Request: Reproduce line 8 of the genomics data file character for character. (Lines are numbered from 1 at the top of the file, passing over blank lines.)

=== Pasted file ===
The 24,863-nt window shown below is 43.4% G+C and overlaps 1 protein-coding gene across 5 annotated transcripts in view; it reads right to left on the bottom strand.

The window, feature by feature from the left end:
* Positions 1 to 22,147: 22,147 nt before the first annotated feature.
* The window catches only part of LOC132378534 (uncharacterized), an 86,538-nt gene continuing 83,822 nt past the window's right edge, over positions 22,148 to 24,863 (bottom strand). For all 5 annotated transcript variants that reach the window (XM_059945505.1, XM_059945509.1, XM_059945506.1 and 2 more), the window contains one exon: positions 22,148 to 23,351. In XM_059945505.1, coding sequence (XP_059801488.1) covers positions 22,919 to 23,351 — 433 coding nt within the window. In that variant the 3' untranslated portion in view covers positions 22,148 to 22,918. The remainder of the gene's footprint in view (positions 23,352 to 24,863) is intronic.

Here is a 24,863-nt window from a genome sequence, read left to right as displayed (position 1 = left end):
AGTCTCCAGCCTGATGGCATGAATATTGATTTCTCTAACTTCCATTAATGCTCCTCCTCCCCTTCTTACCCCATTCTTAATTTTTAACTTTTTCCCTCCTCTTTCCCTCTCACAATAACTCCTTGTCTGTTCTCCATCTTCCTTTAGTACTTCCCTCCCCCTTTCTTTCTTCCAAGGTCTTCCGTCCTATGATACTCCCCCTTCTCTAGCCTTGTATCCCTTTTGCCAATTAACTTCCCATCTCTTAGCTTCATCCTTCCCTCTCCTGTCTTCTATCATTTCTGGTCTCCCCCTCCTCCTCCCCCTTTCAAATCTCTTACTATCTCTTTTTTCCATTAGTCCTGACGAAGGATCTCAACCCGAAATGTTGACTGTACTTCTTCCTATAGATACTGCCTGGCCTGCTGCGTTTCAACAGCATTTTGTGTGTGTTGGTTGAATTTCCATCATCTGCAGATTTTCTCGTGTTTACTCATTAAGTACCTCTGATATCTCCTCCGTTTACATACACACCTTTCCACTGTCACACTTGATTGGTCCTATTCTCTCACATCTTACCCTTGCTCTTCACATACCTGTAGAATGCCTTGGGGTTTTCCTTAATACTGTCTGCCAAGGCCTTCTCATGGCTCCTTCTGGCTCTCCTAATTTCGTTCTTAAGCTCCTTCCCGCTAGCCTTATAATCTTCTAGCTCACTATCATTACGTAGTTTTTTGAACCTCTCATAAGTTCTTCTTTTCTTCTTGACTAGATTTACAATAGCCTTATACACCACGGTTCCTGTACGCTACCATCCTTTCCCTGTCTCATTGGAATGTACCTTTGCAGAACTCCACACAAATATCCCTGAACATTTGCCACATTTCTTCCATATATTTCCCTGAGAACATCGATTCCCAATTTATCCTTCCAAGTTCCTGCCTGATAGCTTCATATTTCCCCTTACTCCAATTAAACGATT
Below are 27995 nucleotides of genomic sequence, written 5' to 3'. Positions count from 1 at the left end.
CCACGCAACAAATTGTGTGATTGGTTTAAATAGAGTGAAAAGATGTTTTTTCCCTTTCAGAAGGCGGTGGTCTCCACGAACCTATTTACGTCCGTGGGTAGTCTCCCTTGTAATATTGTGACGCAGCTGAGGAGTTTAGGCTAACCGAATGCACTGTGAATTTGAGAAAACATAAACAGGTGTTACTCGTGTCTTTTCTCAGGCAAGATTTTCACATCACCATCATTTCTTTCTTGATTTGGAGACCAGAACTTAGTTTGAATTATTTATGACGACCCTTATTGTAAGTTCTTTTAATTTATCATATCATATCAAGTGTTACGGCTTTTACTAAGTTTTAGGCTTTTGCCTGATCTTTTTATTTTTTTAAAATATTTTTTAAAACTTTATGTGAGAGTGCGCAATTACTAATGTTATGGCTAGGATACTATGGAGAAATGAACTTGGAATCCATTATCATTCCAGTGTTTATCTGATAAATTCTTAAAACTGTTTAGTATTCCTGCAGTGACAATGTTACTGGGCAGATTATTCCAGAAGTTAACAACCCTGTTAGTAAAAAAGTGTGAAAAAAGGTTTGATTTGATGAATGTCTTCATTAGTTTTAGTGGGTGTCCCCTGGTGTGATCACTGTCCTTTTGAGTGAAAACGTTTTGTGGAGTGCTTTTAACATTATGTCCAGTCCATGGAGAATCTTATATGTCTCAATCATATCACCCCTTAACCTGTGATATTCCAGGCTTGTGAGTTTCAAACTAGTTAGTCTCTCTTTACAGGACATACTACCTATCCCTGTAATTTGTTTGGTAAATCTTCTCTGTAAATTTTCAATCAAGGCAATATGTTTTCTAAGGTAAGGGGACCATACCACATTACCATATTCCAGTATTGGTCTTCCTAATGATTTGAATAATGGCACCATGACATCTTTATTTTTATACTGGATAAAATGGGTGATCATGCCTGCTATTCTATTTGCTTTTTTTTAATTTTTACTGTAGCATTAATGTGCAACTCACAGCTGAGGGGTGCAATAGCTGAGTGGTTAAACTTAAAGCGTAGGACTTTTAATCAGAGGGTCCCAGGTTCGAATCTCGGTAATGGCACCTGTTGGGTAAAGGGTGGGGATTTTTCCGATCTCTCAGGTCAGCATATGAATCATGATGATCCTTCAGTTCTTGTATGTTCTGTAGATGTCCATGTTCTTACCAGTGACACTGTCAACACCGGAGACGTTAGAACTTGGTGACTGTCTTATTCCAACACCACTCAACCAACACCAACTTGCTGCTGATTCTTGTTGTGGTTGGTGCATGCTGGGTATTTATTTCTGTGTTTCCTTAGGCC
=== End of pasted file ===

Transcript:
CCACGCAACAAATTGTGTGATTGGTTTAAATAGAGTGAAAAGATGTTTTTTCCCTTTCAGAAGGCGGTGGTCTCCACGAACCTATTTACGTCCGTGGGTAGTCTCCCTTGTAATATTGTGACGCAGCTGAGGAGTTTAGGCTAACCGAATGCACTGTGAATTTGAGAAAACATAAACAGGTGTTACTCGTGTCTTTTCTCAGGCAAGATTTTCACATCACCATCATTTCTTTCTTGATTTGGAGACCAGAACTTAGTTTGAATTATTTATGACGACCCTTATTGTAAGTTCTTTTAATTTATCATATCATATCAAGTGTTACGGCTTTTACTAAGTTTTAGGCTTTTGCCTGATCTTTTTATTTTTTTAAAATATTTTTTAAAACTTTATGTGAGAGTGCGCAATTACTAATGTTATGGCTAGGATACTATGGAGAAATGAACTTGGAATCCATTATCATTCCAGTGTTTATCTGATAAATTCTTAAAACTGTTTAGTATTCCTGCAGTGACAATGTTACTGGGCAGATTATTCCAGAAGTTAACAACCCTGTTAGTAAAAAAGTGTGAAAAAAGGTTTGATTTGATGAATGTCTTCATTAGTTTTAGTGGGTGTCCCCTGGTGTGATCACTGTCCTTTTGAGTGAAAACGTTTTGTGGAGTGCTTTTAACATTATGTCCAGTCCATGGAGAATCTTATATGTCTCAATCATATCACCCCTTAACCTGTGATATTCCAGGCTTGTGAGTTTCAAACTAGTTAGTCTCTCTTTACAGGACATACTACCTATCCCTGTAATTTGTTTGGTAAATCTTCTCTGTAAATTTTCAATCAAGGCAATATGTTTTCTAAGGTAAGGGGACCATACCACATTACCATATTCCAGTATTGGTCTTCCTAATGATTTGAATAATGGCACCATGACATCTTTATTTTTATACTGGATAAAATGGGTGATCATGCCTGCTATTCTATTTGCTTTTTTTTAATTTTTACTGTAGCATTAATGTGCAACTCACAGCTGAGGGGTGCAATAGCTGAGTGGTTAAACTTAAAGCGTAGGACTTTTAATCAGAGGGTCCCAGGTTCGAATCTCGGTAATGGCACCTGTTGGGTAAAGGGTGGGGATTTTTCCGATCTCTCAGGTCAGCATATGAATCATGATGATCCTTCAGTTCTTGTATGTTCTGTAGATGTCCATGTTCTTACCAGTGACACTGTCAACACCGGAGACGTTAGAACTTGGTGACTGTCTTATTCCAACACCACTCAACCAACACCAACTTGCTGCTGATTCTTGTTGTGGTTGGTGCATGCTGGGTATTTATTTCTGTGTTTCCTTAGGCC